Aaron James Sorensen
||This biography of a living person needs additional citations for verification. (April 2017) (Learn how and when to remove this template message)|
|Aaron James Sorensen|
|Born||June 6, 1966
Peace River, Alberta, Canada
|Occupation||Director, producer, screenwriter, musician and actor|
Aaron James Sorensen (born June 6, 1966) is a Canadian musician, writer, producer, and film director living in Calgary, Alberta. He has written, produced and directed several films and a mini-series. He is the front man for the alt-country band Aaron James & the Cultivators.
Sorensen worked as a school teacher and economic-development officer at the Woodland Cree First Nation in Alberta. He directed and wrote the script for the feature film Hank Williams First Nation, released in 2005. He was also the producer and editor.
The film premiered in competition at the American Film Institute's AFIfest in Los Angeles. Sorensen won "Best Director" honors at the 2005 American Indian Film Festival, and "Best Music in a Feature Film" at the 2005 Nashville Film Festival. Sorensen won the 2005 AMPIA award for Best Screenwriter.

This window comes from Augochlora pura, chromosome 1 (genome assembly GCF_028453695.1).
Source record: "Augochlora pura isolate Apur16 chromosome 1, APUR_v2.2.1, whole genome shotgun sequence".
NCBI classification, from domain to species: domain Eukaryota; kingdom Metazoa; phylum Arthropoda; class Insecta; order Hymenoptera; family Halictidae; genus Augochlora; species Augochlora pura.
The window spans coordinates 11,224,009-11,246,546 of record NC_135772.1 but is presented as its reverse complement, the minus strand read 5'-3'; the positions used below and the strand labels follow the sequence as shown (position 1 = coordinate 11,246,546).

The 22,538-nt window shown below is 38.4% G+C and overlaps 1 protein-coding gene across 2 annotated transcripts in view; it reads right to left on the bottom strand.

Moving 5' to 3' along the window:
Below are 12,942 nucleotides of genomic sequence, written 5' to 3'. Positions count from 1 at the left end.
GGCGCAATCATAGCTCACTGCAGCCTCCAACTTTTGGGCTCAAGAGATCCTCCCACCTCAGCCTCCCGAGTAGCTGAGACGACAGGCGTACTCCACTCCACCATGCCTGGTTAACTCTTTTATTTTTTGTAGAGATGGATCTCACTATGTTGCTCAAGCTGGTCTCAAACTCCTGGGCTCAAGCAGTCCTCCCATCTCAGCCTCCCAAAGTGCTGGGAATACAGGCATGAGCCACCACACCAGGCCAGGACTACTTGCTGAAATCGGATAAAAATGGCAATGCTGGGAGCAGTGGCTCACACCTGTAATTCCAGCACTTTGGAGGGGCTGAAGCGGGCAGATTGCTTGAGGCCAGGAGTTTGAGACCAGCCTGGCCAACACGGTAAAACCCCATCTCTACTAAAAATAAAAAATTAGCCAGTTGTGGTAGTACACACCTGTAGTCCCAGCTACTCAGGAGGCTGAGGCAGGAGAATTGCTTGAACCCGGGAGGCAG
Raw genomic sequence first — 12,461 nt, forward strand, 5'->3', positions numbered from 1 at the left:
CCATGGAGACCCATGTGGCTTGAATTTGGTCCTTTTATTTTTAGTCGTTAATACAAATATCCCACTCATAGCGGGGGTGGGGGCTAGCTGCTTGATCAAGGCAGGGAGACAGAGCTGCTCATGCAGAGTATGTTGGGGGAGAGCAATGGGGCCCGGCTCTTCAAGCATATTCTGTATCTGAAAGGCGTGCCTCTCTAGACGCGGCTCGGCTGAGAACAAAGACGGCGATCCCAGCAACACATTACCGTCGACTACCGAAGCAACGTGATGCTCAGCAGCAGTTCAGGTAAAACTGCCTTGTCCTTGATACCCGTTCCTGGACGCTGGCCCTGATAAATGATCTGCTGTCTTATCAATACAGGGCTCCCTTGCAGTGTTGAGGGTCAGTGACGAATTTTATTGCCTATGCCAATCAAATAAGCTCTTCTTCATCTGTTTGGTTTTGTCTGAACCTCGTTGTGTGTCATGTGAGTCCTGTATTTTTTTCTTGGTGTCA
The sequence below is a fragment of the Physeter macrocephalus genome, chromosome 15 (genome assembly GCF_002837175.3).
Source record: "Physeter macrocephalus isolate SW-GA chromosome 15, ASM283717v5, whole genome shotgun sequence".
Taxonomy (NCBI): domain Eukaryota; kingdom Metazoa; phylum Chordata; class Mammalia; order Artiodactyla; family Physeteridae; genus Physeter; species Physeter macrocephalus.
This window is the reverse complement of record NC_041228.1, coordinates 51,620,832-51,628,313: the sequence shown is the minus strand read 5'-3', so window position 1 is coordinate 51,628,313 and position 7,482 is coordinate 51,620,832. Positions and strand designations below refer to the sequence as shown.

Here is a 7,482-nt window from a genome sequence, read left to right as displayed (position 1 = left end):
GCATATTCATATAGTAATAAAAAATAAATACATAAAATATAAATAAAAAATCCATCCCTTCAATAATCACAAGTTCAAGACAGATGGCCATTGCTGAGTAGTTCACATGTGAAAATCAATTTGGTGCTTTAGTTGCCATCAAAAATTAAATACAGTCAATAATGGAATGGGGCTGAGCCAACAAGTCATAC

In 2007, he released Cranberry Wind, an album of original Americana/roots songs.
Sorensen moved to Los Angeles, where he studied acting at the Beverly Hills Playhouse, and then to Austin, Texas, where he wrote, directed, produced and edited the 2011 indie comedy film Campus Radio. If follows the adventures of campus radio DJ and indie-rock band manager, Xavier P. Thortenberry, as he tried to find a new the lead singer for his band. The film received limited theatrical release in the US and Canada.
40 Below & Falling, a screenplay written by Sorensen was released to television in 2016. In 2017 Sorensen finished post–production on a film Get Naked!
- Cranberry Wind (2007), released under the name Aaron James.
- Hank Williams First Nation (2005)
- Campus Radio (2011)
- 40 Below & Falling (2016)
- Get Naked! (2017)
- "Campus Radio makes Canadian premiere Friday night". Edmonton Examiner, Kevin Maimann, October 14, 2011
- "Midlife crisis leads to First Nation film". Georgia Strait, by Ken Eisner on July 14th, 2 005
- Michael Hilger (16 October 2015). Native Americans in the Movies: Portrayals from Silent Films to the Present. Rowman & Littlefield Publishers. pp. 182–. ISBN 978-1-4422-4002-5.
- The Hollywood Reporter. Hollywood Reporter Incorporated. 2006. p. 102.
- Marian Bredin; Scott Henderson; Sarah A. Matheson (1 June 2012). Canadian Television: Text and Context. Wilfrid Laurier Univ. Press. pp. 89–. ISBN 978-1-55458-388-1.